Using this definition on our asset we see for example:- The downside risk / excess return profile over 5 years of Vanguard Intermediate Term Treasury Fund is -0.65, which is smaller, thus worse compared to the benchmark SPY (0.73) in the same period.
- During the last 3 years, the excess return divided by the downside deviation is -1.36, which is lower, thus worse than the value of 0.46 from the benchmark.

'The ulcer index is a stock market risk measure or technical analysis indicator devised by Peter Martin in 1987, and published by him and Byron McCann in their 1989 book The Investors Guide to Fidelity Funds. It's designed as a measure of volatility, but only volatility in the downward direction, i.e. the amount of drawdown or retracement occurring over a period. Other volatility measures like standard deviation treat up and down movement equally, but a trader doesn't mind upward movement, it's the downside that causes stress and stomach ulcers that the index's name suggests.'

Applying this definition to our asset in some examples:- Looking at the Downside risk index of 7.53 in the last 5 years of Vanguard Intermediate Term Treasury Fund, we see it is relatively lower, thus better in comparison to the benchmark SPY (9.33 )
- Looking at Downside risk index in of 9.2 in the period of the last 3 years, we see it is relatively lower, thus better in comparison to SPY (10 ).

'Maximum drawdown measures the loss in any losing period during a fund’s investment record. It is defined as the percent retrenchment from a fund’s peak value to the fund’s valley value. The drawdown is in effect from the time the fund’s retrenchment begins until a new fund high is reached. The maximum drawdown encompasses both the period from the fund’s peak to the fund’s valley (length), and the time from the fund’s valley to a new fund high (recovery). It measures the largest percentage drawdown that has occurred in any fund’s data record.'

Applying this definition to our asset in some examples:- Looking at the maximum reduction from previous high of -15.5 days in the last 5 years of Vanguard Intermediate Term Treasury Fund, we see it is relatively higher, thus better in comparison to the benchmark SPY (-33.7 days)
- Looking at maximum DrawDown in of -15 days in the period of the last 3 years, we see it is relatively higher, thus better in comparison to SPY (-24.5 days).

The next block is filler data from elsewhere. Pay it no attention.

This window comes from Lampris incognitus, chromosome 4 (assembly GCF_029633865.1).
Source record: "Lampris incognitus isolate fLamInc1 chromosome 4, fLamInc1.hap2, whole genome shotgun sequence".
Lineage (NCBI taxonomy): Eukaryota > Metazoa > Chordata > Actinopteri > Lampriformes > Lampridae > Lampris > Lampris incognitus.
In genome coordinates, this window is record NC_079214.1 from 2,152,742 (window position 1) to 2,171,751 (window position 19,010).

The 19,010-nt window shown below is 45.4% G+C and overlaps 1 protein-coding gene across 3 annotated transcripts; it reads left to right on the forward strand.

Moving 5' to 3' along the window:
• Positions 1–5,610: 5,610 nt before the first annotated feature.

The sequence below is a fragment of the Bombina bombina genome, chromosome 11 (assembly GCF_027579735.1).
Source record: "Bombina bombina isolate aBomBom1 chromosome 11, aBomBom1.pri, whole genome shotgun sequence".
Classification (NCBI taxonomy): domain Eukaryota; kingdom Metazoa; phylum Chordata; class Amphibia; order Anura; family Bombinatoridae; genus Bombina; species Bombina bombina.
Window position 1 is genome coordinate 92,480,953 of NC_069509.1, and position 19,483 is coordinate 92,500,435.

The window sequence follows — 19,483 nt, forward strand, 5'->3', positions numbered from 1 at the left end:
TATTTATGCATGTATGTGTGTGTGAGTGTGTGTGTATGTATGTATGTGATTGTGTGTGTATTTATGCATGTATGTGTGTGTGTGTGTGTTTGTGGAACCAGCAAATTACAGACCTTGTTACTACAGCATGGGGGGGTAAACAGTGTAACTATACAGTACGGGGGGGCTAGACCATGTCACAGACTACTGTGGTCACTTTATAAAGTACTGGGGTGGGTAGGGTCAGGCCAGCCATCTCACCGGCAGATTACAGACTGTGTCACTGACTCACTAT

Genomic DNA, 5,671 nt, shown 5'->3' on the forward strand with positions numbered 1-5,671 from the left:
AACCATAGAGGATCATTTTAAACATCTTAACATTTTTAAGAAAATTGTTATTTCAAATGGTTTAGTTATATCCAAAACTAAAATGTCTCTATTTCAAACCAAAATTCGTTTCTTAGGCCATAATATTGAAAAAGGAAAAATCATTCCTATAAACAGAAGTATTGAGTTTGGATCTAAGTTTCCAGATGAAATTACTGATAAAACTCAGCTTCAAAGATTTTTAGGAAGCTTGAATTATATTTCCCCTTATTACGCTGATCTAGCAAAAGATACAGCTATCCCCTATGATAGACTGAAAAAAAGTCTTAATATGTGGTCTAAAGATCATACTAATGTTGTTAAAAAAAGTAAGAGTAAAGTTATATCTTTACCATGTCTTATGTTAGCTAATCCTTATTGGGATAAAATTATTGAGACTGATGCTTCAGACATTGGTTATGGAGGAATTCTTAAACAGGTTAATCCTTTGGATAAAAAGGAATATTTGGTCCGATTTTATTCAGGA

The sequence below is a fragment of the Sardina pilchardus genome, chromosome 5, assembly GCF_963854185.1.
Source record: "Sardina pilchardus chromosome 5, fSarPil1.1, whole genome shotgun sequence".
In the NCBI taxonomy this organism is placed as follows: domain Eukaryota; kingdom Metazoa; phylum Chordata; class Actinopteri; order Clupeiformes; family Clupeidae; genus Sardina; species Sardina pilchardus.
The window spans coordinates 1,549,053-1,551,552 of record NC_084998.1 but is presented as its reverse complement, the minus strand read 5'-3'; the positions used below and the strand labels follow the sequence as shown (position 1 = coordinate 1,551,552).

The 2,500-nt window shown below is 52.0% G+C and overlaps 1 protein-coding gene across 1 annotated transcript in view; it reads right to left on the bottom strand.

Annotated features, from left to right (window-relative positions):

'The Drawdown Duration is the length of any peak to peak period, or the time between new equity highs. The Max Drawdown Duration is the worst (the maximum/longest) amount of time an investment has seen between peaks (equity highs). Many assume Max DD Duration is the length of time between new highs during which the Max DD (magnitude) occurred. But that isn’t always the case. The Max DD duration is the longest time between peaks, period. So it could be the time when the program also had its biggest peak to valley loss (and usually is, because the program needs a long time to recover from the largest loss), but it doesn’t have to be'

Using this definition on our asset we see for example:- Compared with the benchmark SPY (488 days) in the period of the last 5 years, the maximum days below previous high of 930 days of Vanguard Intermediate Term Treasury Fund is greater, thus worse.
- Looking at maximum days under water in of 679 days in the period of the last 3 years, we see it is relatively greater, thus worse in comparison to SPY (488 days).

'The Average Drawdown Duration is an extension of the Maximum Drawdown. However, this metric does not explain the drawdown in dollars or percentages, rather in days, weeks, or months. The Avg Drawdown Duration is the average amount of time an investment has seen between peaks (equity highs), or in other terms the average of time under water of all drawdowns. So in contrast to the Maximum duration it does not measure only one drawdown event but calculates the average of all.'

Which means for our asset as example:- The average time in days below previous high water mark over 5 years of Vanguard Intermediate Term Treasury Fund is 373 days, which is greater, thus worse compared to the benchmark SPY (123 days) in the same period.
- Compared with SPY (179 days) in the period of the last 3 years, the average days below previous high of 316 days is larger, thus worse.

Historical returns have been extended using synthetic data.
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- Note that yearly returns do not equal the sum of monthly returns due to compounding.
- Performance results of Vanguard Intermediate Term Treasury Fund are hypothetical, do not account for slippage, fees or taxes, and are based on backtesting, which has many inherent limitations, some of which are described in our Terms of Use.